Huawei perhaps isn't a name you'd associate with fitness trackers in general, but then again just a few years ago - at least here in the west - you wouldn't associate it with smartphones either. The Chinese company has gone on to become a world superpower in consumer electronics, and with its wearables it's trying to infiltrate the fitness segment too.
We've already reviewed the great, but imperfect, Watch GT, which showed a lot of promise in an attractive device with stupendous battery life. While that was going more after the likes of Samsung's smartwatches, the Band 3 Pro is a classic fitness tracker.
For just under £80, it promises a tonne of awesome features including GPS tracking, advanced heart-rate data and sleep-tracking, as well as waterproofing. The question is: is this budget tracker any good?
Looks and resilience
- Dimensions: 45 x 19 x 11mm / Weight: 25g
- Obsidian black, Space blue, Quicksand gold
- Two-pin charging port/clip-on holder
- Touch-sensitive home button
- Waterproof to 50m
It's safe to say that the Huawei Band 3 Pro looks like a fitness tracker in every given way. It's that classic, flat-edged, thick band. It's a style perhaps synonymous with Fitbit, the company that virtually created this market section, and has sustained it almost single-handed for the last few years.
The Band 3 Pro's strap is a flexible and durable silicone material with diagonal lines on the outside for added texture. It's also got rectangular holes all the way up the strap as far as is possible, to ensure that even the smallest wrists can get it to fit snugly.
We didn't have any issues getting a good fit on our medium/large wrists. And while there's only one single loop to hold the strap in place once fed through the clasp, it has a catch on the underside to ensure that the strap doesn't stick out or flap about awkwardly. In our testing it stayed securely in place, no flapping, even during running sessions. Despite being quite a short catch, it holds well.
It's a lightweight fitness band that's easy to put on and wear all day and night, so if you're after something that tracks your sleep as well as your daily movements then that box is ticked too.
The 'watch face' is a small rectangular vertical display built on top of the plastic housing. It's fairly simple looking, but features a gentle curve on the glass to make it look more natural, following the subtle curve on the top of the wrist. The screen portion is ever so slightly raised from the main body, with a subtle lip all the way around the bezels, with shiny chamfers cut into the corners of the housing to give a dash of high-end feel.
Perhaps the one sad part is you can currently only get the Band Pro in three colours: a fairly plain all-navy; an all-black; or a white-and-gold model. For something to be worn on your person all day, a few more options would be welcome, as would a strap that's easily swappable.
From a looks perspective, the only other thing worth noting is the slim, long pill-shaped outline beneath the display on the front. This shows you where the touch-sensitive 'button' is for performing a handful of simple tasks, when the simple touchscreen gestures aren't applicable. This approach is a bit mixed up to us, however, as it's not a physical button, rather a capacitive touch area.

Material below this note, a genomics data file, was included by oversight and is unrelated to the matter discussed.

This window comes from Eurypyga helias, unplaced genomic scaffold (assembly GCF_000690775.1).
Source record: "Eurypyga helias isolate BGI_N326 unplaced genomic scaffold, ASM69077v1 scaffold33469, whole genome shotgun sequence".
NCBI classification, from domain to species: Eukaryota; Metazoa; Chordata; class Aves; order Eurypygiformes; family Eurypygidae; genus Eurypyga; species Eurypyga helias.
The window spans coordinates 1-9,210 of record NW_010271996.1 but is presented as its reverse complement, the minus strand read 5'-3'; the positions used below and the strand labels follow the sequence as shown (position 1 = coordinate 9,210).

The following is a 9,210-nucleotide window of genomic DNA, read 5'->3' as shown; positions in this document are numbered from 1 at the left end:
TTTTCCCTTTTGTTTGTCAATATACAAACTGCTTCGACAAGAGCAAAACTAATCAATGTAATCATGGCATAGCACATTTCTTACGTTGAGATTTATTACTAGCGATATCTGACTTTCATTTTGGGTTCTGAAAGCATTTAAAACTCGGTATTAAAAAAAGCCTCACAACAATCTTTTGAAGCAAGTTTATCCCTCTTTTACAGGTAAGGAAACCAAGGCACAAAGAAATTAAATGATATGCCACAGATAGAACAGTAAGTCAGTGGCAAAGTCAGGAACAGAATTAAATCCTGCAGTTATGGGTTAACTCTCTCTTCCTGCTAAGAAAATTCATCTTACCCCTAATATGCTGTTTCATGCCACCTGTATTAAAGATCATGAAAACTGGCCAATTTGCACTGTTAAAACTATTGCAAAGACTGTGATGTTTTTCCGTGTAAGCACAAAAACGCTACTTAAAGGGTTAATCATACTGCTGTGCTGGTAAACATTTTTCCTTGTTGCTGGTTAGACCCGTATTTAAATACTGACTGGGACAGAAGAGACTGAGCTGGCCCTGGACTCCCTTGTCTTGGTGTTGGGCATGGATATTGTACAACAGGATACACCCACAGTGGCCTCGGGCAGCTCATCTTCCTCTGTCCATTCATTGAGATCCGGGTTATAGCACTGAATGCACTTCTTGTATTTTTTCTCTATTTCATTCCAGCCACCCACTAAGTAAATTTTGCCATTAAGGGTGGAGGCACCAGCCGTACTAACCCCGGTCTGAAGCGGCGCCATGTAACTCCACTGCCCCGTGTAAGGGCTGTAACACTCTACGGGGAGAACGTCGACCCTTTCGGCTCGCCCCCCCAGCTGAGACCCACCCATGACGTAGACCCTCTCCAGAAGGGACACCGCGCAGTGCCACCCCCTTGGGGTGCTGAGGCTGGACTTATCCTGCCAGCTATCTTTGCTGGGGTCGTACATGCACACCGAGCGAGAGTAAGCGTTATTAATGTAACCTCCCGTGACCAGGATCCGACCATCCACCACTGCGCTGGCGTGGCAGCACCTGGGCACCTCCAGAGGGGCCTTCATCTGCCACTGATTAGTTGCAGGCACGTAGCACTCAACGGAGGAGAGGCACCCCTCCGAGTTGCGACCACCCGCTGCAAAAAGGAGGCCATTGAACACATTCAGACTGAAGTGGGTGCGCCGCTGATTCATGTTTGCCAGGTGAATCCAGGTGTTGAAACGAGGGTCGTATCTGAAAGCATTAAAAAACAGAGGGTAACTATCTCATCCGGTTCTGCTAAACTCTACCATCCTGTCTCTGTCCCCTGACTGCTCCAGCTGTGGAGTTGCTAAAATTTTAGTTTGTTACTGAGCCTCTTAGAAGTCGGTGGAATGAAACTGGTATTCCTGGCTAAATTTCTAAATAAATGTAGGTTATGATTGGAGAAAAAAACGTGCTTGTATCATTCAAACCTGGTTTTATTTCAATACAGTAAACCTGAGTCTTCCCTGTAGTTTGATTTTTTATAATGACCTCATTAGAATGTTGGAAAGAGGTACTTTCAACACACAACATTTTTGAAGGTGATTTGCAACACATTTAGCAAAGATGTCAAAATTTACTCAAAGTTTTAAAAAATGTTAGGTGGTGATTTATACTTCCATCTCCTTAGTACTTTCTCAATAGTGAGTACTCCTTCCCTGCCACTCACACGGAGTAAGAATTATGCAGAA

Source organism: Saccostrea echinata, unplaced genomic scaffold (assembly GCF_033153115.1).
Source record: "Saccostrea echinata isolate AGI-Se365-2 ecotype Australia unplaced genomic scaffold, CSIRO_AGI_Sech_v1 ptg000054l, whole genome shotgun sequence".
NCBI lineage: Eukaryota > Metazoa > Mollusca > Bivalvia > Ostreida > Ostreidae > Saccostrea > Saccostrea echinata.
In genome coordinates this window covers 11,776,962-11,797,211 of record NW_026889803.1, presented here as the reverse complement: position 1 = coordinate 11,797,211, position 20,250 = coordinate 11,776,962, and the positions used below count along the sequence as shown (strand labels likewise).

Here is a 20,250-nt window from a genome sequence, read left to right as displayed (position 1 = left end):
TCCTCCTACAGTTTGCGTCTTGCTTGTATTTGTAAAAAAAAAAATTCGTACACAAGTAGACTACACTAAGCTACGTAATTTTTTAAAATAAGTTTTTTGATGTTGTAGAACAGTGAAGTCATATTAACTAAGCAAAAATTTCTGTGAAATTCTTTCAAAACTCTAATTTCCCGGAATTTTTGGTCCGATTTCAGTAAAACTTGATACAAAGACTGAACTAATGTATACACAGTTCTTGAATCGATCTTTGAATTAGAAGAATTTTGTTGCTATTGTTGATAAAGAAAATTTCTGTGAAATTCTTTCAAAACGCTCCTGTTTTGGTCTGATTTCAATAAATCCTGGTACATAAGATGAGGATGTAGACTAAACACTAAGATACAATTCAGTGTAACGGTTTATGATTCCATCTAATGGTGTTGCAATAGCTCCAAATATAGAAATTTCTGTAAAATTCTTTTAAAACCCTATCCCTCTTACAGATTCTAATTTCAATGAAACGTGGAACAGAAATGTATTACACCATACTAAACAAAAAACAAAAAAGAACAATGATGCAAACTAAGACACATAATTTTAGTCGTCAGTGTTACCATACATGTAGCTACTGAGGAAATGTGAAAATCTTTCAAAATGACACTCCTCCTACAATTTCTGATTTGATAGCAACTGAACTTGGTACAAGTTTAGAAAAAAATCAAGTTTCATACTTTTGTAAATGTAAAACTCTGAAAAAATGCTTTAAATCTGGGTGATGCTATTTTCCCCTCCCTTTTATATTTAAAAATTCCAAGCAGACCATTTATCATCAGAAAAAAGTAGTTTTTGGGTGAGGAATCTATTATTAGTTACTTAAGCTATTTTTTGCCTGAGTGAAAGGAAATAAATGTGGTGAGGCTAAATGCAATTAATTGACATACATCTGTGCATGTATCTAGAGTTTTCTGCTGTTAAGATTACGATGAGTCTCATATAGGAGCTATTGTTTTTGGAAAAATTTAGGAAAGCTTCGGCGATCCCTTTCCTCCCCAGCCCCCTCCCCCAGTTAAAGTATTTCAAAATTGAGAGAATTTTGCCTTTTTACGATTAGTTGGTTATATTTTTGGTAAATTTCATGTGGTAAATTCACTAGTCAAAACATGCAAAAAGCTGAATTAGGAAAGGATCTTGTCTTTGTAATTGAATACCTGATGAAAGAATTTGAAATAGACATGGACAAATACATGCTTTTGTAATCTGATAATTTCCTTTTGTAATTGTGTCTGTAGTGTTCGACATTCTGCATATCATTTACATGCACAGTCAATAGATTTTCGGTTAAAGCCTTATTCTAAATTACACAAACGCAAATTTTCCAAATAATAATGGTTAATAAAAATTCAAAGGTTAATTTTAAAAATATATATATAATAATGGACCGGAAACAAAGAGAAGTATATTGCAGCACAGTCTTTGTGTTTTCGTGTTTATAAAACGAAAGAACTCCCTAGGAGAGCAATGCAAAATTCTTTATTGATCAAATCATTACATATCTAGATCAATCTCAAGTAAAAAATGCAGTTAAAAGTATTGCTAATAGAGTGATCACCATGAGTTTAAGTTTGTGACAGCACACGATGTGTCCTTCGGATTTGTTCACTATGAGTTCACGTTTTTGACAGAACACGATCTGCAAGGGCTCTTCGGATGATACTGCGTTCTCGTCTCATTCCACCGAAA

Impractical for swimming
- Only touchscreen for control
- No physical button
Had it marketed itself as a basic fitness tracker for everyday steps and sleep counting, among other very basic activities, we'd forgive the Band 3 Pro for its intolerance to water. However, it is water resistant up to 50 meters and claims to offer dedicated swimming tracking.
Now we're not well-seasoned professional swimmers by any stretch of the imagination, but for this observation, that's not important. The problem is with the fact that this has only capacitive controls. Anyone who has ever got a smartphone wet, or tried to use a phone with wet hands, will know how much touchscreens do not get on with water.
That means if you are going swimming, you need to start your activity before submerge your arm in the wet stuff. That's not to massive an issue. It just means keeping your hands/wrists out of the water until you're ready to start swimming. Inconvenient, yes. Impossible, no.
However, then comes the trouble of stopping your activity. If you're in a public indoor pool, you're not going to be able to pause, stop or save your session without first heading into the changing/locker rooms, getting your towel (which may well be in a locker), drying the screen off and then stopping the activity. If you're in open water, perhaps at the beach, that means getting out of the water, and getting to your towel, wherever you left it.
Yes, there's a chance we're over annoyed at having had to walk 20 metres, barefoot over pebbles, getting sore feet, just to stop an activity, when we could have left our towel (and footwear) in a more sensible location. Still, it seems silly that you can't just stop the activity when you actually finish - which would have been possible had a physical button been fitted instead. It seems like a major oversight for a device which claims to be a good swimming tracker.
- 0.95-inch rectangular AMOLED colour screen
- 120 x 240 resolution